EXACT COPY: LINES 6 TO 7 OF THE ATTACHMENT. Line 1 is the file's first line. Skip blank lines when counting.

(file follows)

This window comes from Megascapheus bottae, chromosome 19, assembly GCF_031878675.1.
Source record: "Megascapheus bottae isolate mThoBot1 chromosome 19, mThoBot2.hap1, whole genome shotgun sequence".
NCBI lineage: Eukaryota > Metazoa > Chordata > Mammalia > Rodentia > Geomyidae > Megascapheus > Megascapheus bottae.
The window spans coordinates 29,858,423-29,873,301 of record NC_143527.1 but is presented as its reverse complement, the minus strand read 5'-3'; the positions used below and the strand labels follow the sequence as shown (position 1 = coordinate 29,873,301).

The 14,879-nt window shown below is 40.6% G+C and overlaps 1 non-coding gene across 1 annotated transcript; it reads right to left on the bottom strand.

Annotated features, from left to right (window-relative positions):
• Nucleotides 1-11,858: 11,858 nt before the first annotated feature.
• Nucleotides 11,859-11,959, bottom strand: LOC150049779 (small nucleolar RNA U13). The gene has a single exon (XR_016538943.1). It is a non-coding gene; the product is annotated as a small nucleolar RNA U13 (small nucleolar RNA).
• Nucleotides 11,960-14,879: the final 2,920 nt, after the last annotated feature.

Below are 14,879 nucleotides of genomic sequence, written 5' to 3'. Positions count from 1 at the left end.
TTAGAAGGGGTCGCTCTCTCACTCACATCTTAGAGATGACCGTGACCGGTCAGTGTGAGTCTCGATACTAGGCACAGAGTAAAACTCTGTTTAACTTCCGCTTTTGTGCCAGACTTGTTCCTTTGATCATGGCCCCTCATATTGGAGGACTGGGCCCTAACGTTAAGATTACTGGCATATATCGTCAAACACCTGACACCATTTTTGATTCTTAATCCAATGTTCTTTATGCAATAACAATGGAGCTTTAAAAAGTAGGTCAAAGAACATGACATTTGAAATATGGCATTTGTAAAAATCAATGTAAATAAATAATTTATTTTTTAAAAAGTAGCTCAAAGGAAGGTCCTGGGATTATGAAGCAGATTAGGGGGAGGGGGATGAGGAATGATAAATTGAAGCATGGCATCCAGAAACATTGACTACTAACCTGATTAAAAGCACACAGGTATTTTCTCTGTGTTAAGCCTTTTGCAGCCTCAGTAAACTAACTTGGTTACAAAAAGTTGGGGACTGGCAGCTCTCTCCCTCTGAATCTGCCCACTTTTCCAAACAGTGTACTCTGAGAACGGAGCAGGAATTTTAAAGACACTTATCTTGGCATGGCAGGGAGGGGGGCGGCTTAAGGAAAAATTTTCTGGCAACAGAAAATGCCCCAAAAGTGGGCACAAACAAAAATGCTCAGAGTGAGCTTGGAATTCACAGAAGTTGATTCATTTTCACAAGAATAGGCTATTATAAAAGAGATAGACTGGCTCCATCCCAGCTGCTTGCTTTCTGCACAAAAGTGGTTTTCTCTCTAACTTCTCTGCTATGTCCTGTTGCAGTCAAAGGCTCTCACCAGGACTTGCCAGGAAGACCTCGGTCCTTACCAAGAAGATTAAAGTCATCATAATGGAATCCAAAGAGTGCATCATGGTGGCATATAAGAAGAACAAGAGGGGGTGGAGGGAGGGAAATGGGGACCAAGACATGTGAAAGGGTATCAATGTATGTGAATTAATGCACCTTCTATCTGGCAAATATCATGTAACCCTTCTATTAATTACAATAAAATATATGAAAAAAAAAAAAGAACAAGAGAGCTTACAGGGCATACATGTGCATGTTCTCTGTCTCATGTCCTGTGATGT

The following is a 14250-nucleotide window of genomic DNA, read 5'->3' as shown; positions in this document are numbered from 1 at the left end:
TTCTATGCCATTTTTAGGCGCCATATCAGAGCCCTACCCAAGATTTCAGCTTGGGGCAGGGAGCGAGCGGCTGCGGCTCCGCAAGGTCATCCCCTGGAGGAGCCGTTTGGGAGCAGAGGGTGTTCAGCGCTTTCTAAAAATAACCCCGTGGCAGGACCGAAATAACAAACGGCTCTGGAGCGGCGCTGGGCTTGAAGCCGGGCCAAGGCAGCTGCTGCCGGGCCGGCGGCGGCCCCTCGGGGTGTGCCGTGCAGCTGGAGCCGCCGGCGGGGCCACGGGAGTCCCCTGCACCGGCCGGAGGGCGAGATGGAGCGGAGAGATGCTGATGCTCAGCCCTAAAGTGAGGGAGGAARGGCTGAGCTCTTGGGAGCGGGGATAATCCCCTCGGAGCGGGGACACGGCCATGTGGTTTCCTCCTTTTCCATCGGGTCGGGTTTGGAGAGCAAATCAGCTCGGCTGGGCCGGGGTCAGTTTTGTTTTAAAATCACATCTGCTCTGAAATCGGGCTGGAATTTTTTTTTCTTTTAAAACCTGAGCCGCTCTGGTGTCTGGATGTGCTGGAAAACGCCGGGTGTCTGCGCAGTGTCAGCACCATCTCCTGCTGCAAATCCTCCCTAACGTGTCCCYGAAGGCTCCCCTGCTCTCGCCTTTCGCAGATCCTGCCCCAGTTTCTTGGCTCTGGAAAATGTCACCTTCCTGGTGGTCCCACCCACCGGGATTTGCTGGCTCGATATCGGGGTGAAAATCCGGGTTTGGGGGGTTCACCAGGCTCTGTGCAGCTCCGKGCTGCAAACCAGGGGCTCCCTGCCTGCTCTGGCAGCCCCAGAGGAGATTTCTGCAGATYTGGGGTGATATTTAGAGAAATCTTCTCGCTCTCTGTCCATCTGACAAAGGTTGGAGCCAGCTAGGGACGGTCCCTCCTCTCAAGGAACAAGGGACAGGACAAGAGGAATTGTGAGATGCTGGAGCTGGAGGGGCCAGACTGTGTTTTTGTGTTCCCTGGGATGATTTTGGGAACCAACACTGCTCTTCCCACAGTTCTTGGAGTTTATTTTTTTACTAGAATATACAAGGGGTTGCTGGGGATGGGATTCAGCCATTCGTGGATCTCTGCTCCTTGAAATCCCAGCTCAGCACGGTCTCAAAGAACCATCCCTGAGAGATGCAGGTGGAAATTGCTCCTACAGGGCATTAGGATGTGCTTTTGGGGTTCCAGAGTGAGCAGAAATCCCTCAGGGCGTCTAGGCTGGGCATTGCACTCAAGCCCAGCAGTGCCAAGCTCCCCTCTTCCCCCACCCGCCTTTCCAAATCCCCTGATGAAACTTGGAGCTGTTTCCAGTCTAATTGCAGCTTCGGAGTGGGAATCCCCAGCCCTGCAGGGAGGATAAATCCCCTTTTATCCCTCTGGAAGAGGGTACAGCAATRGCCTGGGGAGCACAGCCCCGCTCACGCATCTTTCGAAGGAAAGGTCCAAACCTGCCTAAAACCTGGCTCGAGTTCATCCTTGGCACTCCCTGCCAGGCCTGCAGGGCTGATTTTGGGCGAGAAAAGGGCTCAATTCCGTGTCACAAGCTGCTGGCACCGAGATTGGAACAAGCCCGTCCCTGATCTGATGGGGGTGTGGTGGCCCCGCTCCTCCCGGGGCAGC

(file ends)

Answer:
Annotated features, from left to right (window-relative positions):
• Nucleotides 1-11,858: 11,858 nt before the first annotated feature.